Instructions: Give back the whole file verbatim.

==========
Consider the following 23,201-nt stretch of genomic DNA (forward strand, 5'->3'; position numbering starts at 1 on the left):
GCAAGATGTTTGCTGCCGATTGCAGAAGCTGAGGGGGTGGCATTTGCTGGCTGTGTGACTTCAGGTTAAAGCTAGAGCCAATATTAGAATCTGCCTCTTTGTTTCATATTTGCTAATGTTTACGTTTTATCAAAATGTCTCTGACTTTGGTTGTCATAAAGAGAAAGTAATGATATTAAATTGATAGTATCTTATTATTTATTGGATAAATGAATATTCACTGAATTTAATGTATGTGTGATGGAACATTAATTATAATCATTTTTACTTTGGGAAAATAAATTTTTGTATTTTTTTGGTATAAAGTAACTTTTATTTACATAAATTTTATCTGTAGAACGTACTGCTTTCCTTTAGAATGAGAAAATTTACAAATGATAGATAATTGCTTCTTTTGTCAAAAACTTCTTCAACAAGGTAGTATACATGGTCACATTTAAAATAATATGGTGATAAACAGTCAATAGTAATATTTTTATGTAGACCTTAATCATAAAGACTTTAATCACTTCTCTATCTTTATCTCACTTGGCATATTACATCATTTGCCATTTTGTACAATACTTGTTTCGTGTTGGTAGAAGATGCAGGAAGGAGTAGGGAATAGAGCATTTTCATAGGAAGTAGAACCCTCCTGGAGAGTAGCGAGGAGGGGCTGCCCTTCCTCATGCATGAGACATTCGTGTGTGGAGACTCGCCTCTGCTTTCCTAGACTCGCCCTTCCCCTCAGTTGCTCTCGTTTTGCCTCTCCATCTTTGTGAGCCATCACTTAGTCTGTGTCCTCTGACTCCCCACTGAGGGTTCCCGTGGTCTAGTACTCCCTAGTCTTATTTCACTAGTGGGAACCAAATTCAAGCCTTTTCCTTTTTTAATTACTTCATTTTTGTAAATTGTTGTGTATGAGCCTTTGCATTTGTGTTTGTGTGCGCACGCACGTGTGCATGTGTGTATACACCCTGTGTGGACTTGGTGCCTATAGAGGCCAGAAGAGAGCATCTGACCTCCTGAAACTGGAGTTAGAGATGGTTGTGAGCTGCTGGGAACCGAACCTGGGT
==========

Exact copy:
Consider the following 23,201-nt stretch of genomic DNA (forward strand, 5'->3'; position numbering starts at 1 on the left):
GCAAGATGTTTGCTGCCGATTGCAGAAGCTGAGGGGGTGGCATTTGCTGGCTGTGTGACTTCAGGTTAAAGCTAGAGCCAATATTAGAATCTGCCTCTTTGTTTCATATTTGCTAATGTTTACGTTTTATCAAAATGTCTCTGACTTTGGTTGTCATAAAGAGAAAGTAATGATATTAAATTGATAGTATCTTATTATTTATTGGATAAATGAATATTCACTGAATTTAATGTATGTGTGATGGAACATTAATTATAATCATTTTTACTTTGGGAAAATAAATTTTTGTATTTTTTTGGTATAAAGTAACTTTTATTTACATAAATTTTATCTGTAGAACGTACTGCTTTCCTTTAGAATGAGAAAATTTACAAATGATAGATAATTGCTTCTTTTGTCAAAAACTTCTTCAACAAGGTAGTATACATGGTCACATTTAAAATAATATGGTGATAAACAGTCAATAGTAATATTTTTATGTAGACCTTAATCATAAAGACTTTAATCACTTCTCTATCTTTATCTCACTTGGCATATTACATCATTTGCCATTTTGTACAATACTTGTTTCGTGTTGGTAGAAGATGCAGGAAGGAGTAGGGAATAGAGCATTTTCATAGGAAGTAGAACCCTCCTGGAGAGTAGCGAGGAGGGGCTGCCCTTCCTCATGCATGAGACATTCGTGTGTGGAGACTCGCCTCTGCTTTCCTAGACTCGCCCTTCCCCTCAGTTGCTCTCGTTTTGCCTCTCCATCTTTGTGAGCCATCACTTAGTCTGTGTCCTCTGACTCCCCACTGAGGGTTCCCGTGGTCTAGTACTCCCTAGTCTTATTTCACTAGTGGGAACCAAATTCAAGCCTTTTCCTTTTTTAATTACTTCATTTTTGTAAATTGTTGTGTATGAGCCTTTGCATTTGTGTTTGTGTGCGCACGCACGTGTGCATGTGTGTATACACCCTGTGTGGACTTGGTGCCTATAGAGGCCAGAAGAGAGCATCTGACCTCCTGAAACTGGAGTTAGAGATGGTTGTGAGCTGCTGGGAACCGAACCTGGGT